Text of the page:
We must not make the same mistakes with the new packet-switched technologies that
we have made with our existing circuit-switched network. We must allow competition to build
the packet-switched network and allow competitors to operate that network using the
technologies and standards that the market favors. This network should neither give nor take
market-distorting subsidies; it should be governed by the market forces of supply and demand.
Governments should, however, not hesitate to assist institutions like schools, libraries
and health care providers from purchasing in a competitive market the wonderful array of new
services offered by the Internet. Indeed, I hope countries around the world will adopt their
own versions of the landmark Snowe-Rockefeller provisions in our Telecom Act so that
students and learners in every country will be presented with literally a world of educational
Second, just as the Internet is revolutionizing the world of wireline telephony, so too is
the extraordinary variety of wireless services that can provide circuit-switched, packet-switched and every type of service under the sun. New satellite technologies and emerging
terrestrial wireless services have the capability to link people within and across countries as
With regard to satellites, the Commission eliminated the regulatory distinction
between international and domestic service and provided that all U.S.-licensed satellite services
could provide both domestic and international service. The Commission did so in recognition
of the fact that the satellite footprint does not recognize national boundaries. It had also
already licensed certain satellite services -- for example, the big low-earth orbiting satellites, or
Big Leos -- which are specifically designed to provide global services. The providers of such
services must still obtain licenses to operate from the countries in which they intend to provide
service, but we eliminated any separate domestic regulatory hurdle for providing international
Likewise, we must also promote direct broadcast satellite services as an alternative to
the cable monopolies. Since this type of service is not covered under the WTO Agreement, the
United States must negotiate individual agreements with other countries for the provision of
DBS. We concluded a DBS protocol, according reciprocal rights to provide DBS service, with
Mexico last Fall. I hope it will be the first of many such agreements.
Third, if we are to succeed in promoting new technologies, it is imperative that we
increase capacity. By this I mean getting licenses out in a transparent and timely manner and
enabling qualified new services to come to market. The United States must also vigorously
pursue spectrum allocations internationally for new services. If we do, we will make it easier
for new entrants to bypass existing bottlenecks in the communications infrastructure. We will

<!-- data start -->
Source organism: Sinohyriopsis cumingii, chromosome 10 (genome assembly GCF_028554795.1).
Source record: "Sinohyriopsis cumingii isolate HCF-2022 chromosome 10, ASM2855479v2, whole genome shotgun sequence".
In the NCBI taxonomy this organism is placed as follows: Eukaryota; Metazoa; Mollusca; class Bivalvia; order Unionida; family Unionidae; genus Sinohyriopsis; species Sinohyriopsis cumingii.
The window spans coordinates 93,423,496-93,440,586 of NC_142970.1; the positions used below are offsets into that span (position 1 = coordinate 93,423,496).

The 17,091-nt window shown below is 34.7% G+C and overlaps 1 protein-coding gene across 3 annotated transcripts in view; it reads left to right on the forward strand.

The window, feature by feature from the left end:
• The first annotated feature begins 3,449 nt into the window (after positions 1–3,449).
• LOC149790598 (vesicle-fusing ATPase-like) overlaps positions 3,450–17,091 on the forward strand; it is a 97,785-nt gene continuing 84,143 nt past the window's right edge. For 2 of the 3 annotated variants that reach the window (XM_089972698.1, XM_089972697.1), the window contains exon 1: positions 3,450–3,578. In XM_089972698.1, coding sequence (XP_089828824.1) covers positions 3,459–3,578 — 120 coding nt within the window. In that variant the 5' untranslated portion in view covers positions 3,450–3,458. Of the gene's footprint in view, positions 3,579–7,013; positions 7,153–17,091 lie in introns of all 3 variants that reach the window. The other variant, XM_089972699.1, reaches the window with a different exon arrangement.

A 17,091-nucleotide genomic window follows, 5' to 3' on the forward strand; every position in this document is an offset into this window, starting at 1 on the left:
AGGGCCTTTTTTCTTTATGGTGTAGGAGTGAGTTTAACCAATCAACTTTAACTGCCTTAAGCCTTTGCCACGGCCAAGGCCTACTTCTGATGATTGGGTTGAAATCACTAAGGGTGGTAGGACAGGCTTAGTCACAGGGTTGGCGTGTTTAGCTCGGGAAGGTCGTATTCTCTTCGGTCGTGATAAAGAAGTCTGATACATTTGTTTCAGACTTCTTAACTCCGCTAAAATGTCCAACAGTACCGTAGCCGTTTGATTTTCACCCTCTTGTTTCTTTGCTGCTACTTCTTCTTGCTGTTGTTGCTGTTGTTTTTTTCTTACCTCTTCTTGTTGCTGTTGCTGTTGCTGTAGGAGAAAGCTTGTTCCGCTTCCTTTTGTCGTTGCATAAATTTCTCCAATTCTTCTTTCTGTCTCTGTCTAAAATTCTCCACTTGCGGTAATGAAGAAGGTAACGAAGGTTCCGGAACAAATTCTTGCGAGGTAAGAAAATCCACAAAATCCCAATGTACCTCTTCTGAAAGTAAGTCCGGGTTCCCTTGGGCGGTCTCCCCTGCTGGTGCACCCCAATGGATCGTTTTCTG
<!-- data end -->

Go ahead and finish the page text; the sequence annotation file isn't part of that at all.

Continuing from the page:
also facilitate real competition against the telephone monopolies and the cable cartels.
To do this will require better spectrum management. In recent years, the United States
has led the way in pressing the international community to allocate spectrum on a global basis
for new services like non-geostationary satellite systems. These mobile satellite systems and
the newer non-geostationary fixed satellite services have the potential to bring wireless service
to rural and underserved regions with poor or non-existent wireline infrastructures. They will
make the Internet more readily accessible around the world and will provide enhanced voice,
data and video services.
Fourth, if we are to ensure meaningful market access for these new technologies as well
as existing technologies, we must deal effectively with the next generation of trade barriers.
Now that we have broken the back of traditional market access barriers through the WTO
Agreement, we must make sure that countries do not erect new barriers to entry.
Unfortunately, the potential for the emergence of new non-tariff trade barriers exits. Let me
mention a few areas of concern.
Standards. Our approach to technical standards in the United States is to let the
marketplace, not governments, determine the technologies it prefers. The theory is that
competition is best served if we allow a thousand flowers to bloom. The Europeans, by
comparison, tend to favor the adoption of a single standard. Although this approach allegedly
provides predictability, it does so at the expense of competition and choice. It is in many
respects a throwback to industrial policy, where governments picked winners instead of
leveling the playing field and then getting out of the way.
There is work currently underway in the ITU on the adoption of standards for achieving
interoperability in a variety of areas, including the next generation of wireless. The outcome
of these deliberations could have significant market access consequences and we must be
vigilant in ensuring that standards don't become veiled non-tariff barriers.
Spectrum allocations. As I mentioned, the allocation of spectrum for new technologies
like satellites where the United States dominates are often a matter of contention
internationally. We must ensure that spectrum be allocated efficiently and according to the
needs of the marketplace -- and that new technologies are not held hostage to protectionist and
Licensing. Global satellite systems are particularly vulnerable to discriminatory
barriers. For example, country X could impose national gateway requirements, thereby saying
in essence "you are welcome to provide service but you must spend millions of dollars to build
a gateway within our borders first." Onerous earth station licensing conditions would be